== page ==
Fortresses and castles, villages and PostBus stops. The variety of hiking possibilities combined with PostBus rides in the Domleschg region seems like paradise to history buffs.
The fertile Domleschg is a 10 km-long valley extending from Rothenbrunnen to Sils. No other part of Switzerland can boast as many fortresses and castles within such a small area. They are all connected by PostBus, so that you can hike or ride the “Domleschg Castle Road” to your heart’s content. For example, take the PostBus from Thusis to Tomils. The hiking trail starts near Ortenstein Castle, the largest in the Domleschg Valley, and continues to Paspels (ruins of Alt Sins, Paspels Castle) and along Lake Canova to the ruins of Neu Sins, followed by Rietberg Castle, before you reach Fürstenau where the PostBus is waiting to drive you back to the starting point in Thusis.
Notice: The castles are privately owned (no personal viewings),or run as hotel / restaurant. Castle ruins are generally freely accessible, although sometimes with difficulty. Please note the additional information concerning fortresses and castles via the links.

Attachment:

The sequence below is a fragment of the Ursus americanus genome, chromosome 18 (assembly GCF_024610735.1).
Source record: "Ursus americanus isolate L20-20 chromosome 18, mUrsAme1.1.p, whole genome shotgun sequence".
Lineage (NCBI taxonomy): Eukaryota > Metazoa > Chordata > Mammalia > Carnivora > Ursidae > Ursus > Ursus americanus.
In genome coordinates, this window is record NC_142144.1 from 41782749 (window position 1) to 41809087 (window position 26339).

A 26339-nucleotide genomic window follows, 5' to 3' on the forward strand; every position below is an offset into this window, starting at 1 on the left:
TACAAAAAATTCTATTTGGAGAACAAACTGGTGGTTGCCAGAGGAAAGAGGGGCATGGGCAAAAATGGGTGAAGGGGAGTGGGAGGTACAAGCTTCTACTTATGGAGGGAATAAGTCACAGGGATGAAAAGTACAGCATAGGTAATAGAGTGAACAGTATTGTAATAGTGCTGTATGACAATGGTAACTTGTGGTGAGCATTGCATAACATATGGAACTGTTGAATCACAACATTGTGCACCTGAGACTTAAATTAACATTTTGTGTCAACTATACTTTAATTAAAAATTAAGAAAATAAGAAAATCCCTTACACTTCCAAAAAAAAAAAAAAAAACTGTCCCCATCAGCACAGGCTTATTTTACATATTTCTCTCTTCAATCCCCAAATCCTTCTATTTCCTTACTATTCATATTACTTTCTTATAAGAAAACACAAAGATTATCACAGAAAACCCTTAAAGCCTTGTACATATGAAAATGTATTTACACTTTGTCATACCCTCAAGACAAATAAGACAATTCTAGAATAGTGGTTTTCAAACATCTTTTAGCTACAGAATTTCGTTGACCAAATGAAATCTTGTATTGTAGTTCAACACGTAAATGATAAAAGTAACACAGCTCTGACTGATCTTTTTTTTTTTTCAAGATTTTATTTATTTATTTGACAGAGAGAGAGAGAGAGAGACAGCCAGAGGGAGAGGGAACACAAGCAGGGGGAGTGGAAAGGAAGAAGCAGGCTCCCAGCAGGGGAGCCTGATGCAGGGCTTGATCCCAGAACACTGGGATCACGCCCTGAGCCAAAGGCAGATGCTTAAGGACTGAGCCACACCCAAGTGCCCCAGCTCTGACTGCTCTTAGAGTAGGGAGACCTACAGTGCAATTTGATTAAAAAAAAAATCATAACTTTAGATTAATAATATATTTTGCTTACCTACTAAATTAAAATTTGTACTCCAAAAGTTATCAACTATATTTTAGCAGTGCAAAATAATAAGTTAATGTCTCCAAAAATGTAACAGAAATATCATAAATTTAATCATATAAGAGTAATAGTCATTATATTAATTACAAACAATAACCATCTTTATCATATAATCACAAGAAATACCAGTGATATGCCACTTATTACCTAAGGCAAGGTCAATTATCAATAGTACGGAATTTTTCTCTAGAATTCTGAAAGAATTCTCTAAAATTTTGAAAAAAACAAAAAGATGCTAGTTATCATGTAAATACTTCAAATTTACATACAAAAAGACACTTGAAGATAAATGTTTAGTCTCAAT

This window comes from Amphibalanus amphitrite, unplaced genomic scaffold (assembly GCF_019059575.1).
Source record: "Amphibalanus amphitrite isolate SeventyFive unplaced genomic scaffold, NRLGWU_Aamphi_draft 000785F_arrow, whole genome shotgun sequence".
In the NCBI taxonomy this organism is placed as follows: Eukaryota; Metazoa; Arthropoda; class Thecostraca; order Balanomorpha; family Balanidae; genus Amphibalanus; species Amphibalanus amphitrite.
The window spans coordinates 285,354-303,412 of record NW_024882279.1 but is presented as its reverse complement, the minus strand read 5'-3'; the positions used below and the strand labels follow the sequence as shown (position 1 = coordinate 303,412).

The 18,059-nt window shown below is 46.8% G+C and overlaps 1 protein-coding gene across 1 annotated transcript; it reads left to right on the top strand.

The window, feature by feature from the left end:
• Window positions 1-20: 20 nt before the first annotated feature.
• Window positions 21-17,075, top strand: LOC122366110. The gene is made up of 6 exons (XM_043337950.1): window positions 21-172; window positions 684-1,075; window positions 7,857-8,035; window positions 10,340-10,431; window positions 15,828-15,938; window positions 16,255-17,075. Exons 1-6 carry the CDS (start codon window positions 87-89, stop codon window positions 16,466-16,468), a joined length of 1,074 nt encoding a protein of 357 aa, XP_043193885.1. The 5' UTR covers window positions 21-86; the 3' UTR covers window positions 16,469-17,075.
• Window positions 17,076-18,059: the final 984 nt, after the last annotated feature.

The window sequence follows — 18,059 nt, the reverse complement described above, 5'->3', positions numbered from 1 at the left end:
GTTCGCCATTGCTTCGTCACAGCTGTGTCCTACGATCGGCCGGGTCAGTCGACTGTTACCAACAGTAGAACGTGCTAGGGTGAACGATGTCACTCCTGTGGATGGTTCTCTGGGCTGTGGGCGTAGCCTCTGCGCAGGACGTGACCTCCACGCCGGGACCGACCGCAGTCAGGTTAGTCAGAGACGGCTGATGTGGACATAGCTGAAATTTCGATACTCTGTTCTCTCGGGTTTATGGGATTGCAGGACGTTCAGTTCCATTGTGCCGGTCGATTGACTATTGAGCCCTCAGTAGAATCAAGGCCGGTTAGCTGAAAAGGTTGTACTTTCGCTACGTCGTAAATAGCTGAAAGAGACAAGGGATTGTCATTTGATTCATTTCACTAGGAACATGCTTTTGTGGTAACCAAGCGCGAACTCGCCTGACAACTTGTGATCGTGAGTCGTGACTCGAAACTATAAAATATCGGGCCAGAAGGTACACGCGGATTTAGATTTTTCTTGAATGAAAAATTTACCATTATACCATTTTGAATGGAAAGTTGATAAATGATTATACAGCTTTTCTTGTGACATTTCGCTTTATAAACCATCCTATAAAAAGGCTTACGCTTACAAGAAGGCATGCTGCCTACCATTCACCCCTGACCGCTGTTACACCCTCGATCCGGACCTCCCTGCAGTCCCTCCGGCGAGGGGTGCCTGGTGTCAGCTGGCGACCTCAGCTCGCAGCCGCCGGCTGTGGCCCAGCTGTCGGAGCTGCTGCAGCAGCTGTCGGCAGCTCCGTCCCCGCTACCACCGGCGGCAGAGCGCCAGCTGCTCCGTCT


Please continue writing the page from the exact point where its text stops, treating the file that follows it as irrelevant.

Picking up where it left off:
For groups of 10 people and more, reservations through Tel. +41 58 341 34 89
Late evening connections: Mandatory reservations
Route open all year
Travel-date details/validity: view timetable/timetable information
Purchase your ticket easily in the PostBus App.
Download the PostBus App now
View timetable online
Bicycle transport fixtures available in/on the vehicle.
You can find more information at Biking and Postbus.
The transportation of bikes is restricted. There is no guarantee of transportation. During the summer months, there is increased capacity for bicycle transportation. It is not possible to make reservations for bikes
Limited wheelchair access to the postbus
not all services are wheelchair-accessible. For information, please call +41 58 341 34 89
+41 58 341 34 89
Photo: demateo ag
Ortenstein Castle is the largest castle in the Domleschg valley which is also called the valley of castles. Its history stretches back to the thirteenth century.